On Thursday, July 30, Amazon announced that the company doubled its net revenue from $2.6 billion in 2019 to $5.2 billion, the latter figure accounting for the months of April, May and June alone. Apple also announced gross revenues of nearly $58 billion with $11 million in revenue for the company.
“[Founder and chief of Amazon] Jeff Bezos is raking in incredible profits for his business,” Noguera said, also referencing Facebook, Google and Apple as companies that could provide for communities struggling with computer and internet access.
“They have a moral responsibility to bridge the digital divide, but they don’t act. They should be held accountable by Congress to invest in access to the internet. It is a basic right at this point in our history,” Noguera added.
With many schools starting the new academic year in the next few weeks, help from the private sector may be too late, leaving school districts like LAUSD to quickly provide screens and internet hotspots to their students. However, for students in rural areas like the Central Valley, which is home to a majority Latino and student of color community, the problem becomes a racial issue.
In other words, families of color are going to be more heavily impacted by the decisions made on when and how schools will safely reopen, noted Shaun Harper, executive director of USC’s Race and Equity Center.
These major tech companies were among the vast majority of American corporations that pledged to spend billions of dollars to address structural racism following the high-profile killings of George Floyd and Breonna Taylor by law enforcement.
“Many of those tech companies made those announcements about the money that they were putting up without fully knowing how they were going to spend those dollars,” Harper noted. “That is a lever that could easily be pulled.”
Community enrichment, which includes providing more resources and funding to schools in lower-income areas, is among the priorities that the Black Lives Matter movement has been pushing for; but, since the beginning of the summer when the uproar began again over systemic racism, these communication and tech companies have yet to deliver.
Although the private sector has not provided a viable solution for the millions of families struggling to maintain a safe and effective learning environment for their kids, some lawmakers and education leaders have put forth their own proposals.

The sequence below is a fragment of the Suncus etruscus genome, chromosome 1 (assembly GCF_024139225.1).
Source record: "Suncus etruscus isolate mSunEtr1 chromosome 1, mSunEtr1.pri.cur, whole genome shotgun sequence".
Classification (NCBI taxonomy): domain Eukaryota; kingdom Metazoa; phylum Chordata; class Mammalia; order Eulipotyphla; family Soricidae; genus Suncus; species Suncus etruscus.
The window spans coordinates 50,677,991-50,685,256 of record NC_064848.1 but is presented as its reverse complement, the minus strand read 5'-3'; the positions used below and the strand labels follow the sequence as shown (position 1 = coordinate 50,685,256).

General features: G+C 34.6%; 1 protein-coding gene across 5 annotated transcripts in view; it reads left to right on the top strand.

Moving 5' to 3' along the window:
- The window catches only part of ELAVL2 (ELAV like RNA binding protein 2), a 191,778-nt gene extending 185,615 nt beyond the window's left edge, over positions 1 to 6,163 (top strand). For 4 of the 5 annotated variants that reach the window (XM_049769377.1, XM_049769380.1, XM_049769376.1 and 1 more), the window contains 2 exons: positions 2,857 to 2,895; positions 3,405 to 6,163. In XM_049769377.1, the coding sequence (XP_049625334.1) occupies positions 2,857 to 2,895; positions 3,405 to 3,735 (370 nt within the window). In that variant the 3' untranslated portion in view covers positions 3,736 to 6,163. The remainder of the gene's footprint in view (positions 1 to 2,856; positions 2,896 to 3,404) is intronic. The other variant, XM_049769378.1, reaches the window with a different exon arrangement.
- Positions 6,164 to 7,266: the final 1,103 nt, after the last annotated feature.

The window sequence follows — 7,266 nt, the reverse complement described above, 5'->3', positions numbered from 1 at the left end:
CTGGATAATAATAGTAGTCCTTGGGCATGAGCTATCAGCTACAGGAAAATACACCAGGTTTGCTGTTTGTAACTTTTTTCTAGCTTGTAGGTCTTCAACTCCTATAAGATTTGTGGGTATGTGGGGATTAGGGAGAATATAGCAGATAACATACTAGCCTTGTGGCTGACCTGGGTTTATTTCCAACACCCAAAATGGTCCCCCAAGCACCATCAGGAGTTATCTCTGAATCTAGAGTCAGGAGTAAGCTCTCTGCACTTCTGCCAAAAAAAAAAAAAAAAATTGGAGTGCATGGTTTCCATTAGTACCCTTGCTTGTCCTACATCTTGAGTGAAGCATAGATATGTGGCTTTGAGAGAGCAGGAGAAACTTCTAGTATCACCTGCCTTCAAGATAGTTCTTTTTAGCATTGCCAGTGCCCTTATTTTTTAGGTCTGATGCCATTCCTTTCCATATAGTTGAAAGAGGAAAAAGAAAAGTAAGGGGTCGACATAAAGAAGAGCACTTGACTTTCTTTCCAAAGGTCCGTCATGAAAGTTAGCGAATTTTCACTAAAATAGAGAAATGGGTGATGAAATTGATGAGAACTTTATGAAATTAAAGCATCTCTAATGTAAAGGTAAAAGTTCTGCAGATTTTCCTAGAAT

Executive Director Dan Domenech of the School Superintendents Association shared that his organization has asked Congress for $200 billion to bridge the digital divide to ensure that students have computers and access to the internet. Senate Republicans have also proposed a $70 billion aid package to school districts while Democrats proposed a similar package at $175 billion.
“The solution here is to get the federal government to put up the money,” Domenech said, adding that school districts shouldn’t wait for the private sector to lend a hand.
In California, the State Legislature has two measures currently on the docket that require communications companies to provide high-speed internet for all residents. Eddie Valero of the Tulare County Board of Supervisors said that many residents in the Central Valley (and in other rural areas of the state) rely on antiquated DSL networks that are incompatible with video chat software like Zoom (the most used choice for distance learning).
“These bills are game-changers for education,” Valero remarked, noting that these two bills would upgrade infrastructure to provide fiber broadband to under-served areas. “We have reached a pivotal moment in real-time where we need to re-envision what school looks like for the future. We can no longer look back or stay stagnant.”
But the proven mental and emotional downsides of the distance learning model among younger children — lower energy, increased agitation, lack of socialization — won’t be fixed with increased access to technology.
The dilemma between reopening schools so kids can return to some semblance of a normal academic environment and ensuring the risk of viral transmission stays low is possibly the most difficult decision amid this crisis.
In addition to getting an education, many of these vulnerable students rely on schools for food, guidance counseling and much-needed socialization among other kids. With stay-at-home orders and campuses remaining closed for the time being, the options become slim for these kids to receive other necessities from school.
“We do need to find ways for people who are most severely affected by this pandemic and those who already had special needs before the pandemic to receive the services they need,” said Mary Helen Immordino-Yang, professor of education, psychology and neuroscience at the Brain and Creativity Institute and Rossier School of Education at USC.
Immordino-Yang noted that for people, especially young children, to be able to excel in school, all other areas of their lives must be attended to effectively; in other words, if a child’s emotional well-being is low, less energy will be spent on schoolwork.
Parents of children who are struggling mentally during this pandemic do play a key role here, Immordino-Yang added. To keep kids motivated, parents should foster a learning environment where kids could “connect their disciplinary learning to” personal projects, helping out the community and other ways to empower them to make a change.
In other words, parents and guardians should encourage kids to utilize critical thinking in ways that aren’t directly related to their schoolwork because “it teaches young people that learning is powerful and what you know how to do empowers you to make a change in the world, rather than sort of waiting to do things that feel irrelevant and don’t feel like they’re connected to the situation we’re all in now,” she added. (Klarize Medenilla/AJPress)